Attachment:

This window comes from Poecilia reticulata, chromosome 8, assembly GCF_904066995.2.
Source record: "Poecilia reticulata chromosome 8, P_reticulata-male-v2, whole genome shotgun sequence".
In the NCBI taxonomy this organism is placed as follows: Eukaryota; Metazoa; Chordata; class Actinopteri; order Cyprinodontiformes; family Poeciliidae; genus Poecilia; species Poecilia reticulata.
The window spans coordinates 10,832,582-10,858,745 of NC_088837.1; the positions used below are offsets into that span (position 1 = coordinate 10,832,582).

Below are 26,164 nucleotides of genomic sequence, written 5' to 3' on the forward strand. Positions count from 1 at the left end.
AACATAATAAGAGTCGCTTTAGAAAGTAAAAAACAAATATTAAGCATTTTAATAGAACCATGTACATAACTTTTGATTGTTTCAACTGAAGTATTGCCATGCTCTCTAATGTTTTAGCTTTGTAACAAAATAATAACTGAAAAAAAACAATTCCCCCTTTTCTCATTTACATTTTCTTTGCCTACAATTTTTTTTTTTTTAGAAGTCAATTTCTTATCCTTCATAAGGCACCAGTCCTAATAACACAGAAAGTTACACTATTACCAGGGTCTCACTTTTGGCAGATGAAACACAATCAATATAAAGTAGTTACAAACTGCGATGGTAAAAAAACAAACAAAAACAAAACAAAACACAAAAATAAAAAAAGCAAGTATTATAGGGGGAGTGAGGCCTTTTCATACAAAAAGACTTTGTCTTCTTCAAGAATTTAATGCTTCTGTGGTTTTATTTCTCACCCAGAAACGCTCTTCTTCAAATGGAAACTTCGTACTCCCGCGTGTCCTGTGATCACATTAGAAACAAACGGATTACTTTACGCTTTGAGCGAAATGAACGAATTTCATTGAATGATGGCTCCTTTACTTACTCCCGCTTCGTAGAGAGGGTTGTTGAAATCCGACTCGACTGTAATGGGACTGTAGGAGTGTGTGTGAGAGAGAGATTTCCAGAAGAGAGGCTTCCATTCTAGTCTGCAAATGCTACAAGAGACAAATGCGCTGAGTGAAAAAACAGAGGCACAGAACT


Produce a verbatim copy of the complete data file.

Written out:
This window comes from Poecilia reticulata, chromosome 8, assembly GCF_904066995.2.
Source record: "Poecilia reticulata chromosome 8, P_reticulata-male-v2, whole genome shotgun sequence".
In the NCBI taxonomy this organism is placed as follows: Eukaryota; Metazoa; Chordata; class Actinopteri; order Cyprinodontiformes; family Poeciliidae; genus Poecilia; species Poecilia reticulata.
The window spans coordinates 10,832,582-10,858,745 of NC_088837.1; the positions used below are offsets into that span (position 1 = coordinate 10,832,582).

Below are 26,164 nucleotides of genomic sequence, written 5' to 3' on the forward strand. Positions count from 1 at the left end.
AACATAATAAGAGTCGCTTTAGAAAGTAAAAAACAAATATTAAGCATTTTAATAGAACCATGTACATAACTTTTGATTGTTTCAACTGAAGTATTGCCATGCTCTCTAATGTTTTAGCTTTGTAACAAAATAATAACTGAAAAAAAACAATTCCCCCTTTTCTCATTTACATTTTCTTTGCCTACAATTTTTTTTTTTTTAGAAGTCAATTTCTTATCCTTCATAAGGCACCAGTCCTAATAACACAGAAAGTTACACTATTACCAGGGTCTCACTTTTGGCAGATGAAACACAATCAATATAAAGTAGTTACAAACTGCGATGGTAAAAAAACAAACAAAAACAAAACAAAACACAAAAATAAAAAAAGCAAGTATTATAGGGGGAGTGAGGCCTTTTCATACAAAAAGACTTTGTCTTCTTCAAGAATTTAATGCTTCTGTGGTTTTATTTCTCACCCAGAAACGCTCTTCTTCAAATGGAAACTTCGTACTCCCGCGTGTCCTGTGATCACATTAGAAACAAACGGATTACTTTACGCTTTGAGCGAAATGAACGAATTTCATTGAATGATGGCTCCTTTACTTACTCCCGCTTCGTAGAGAGGGTTGTTGAAATCCGACTCGACTGTAATGGGACTGTAGGAGTGTGTGTGAGAGAGAGATTTCCAGAAGAGAGGCTTCCATTCTAGTCTGCAAATGCTACAAGAGACAAATGCGCTGAGTGAAAAAACAGAGGCACAGAACT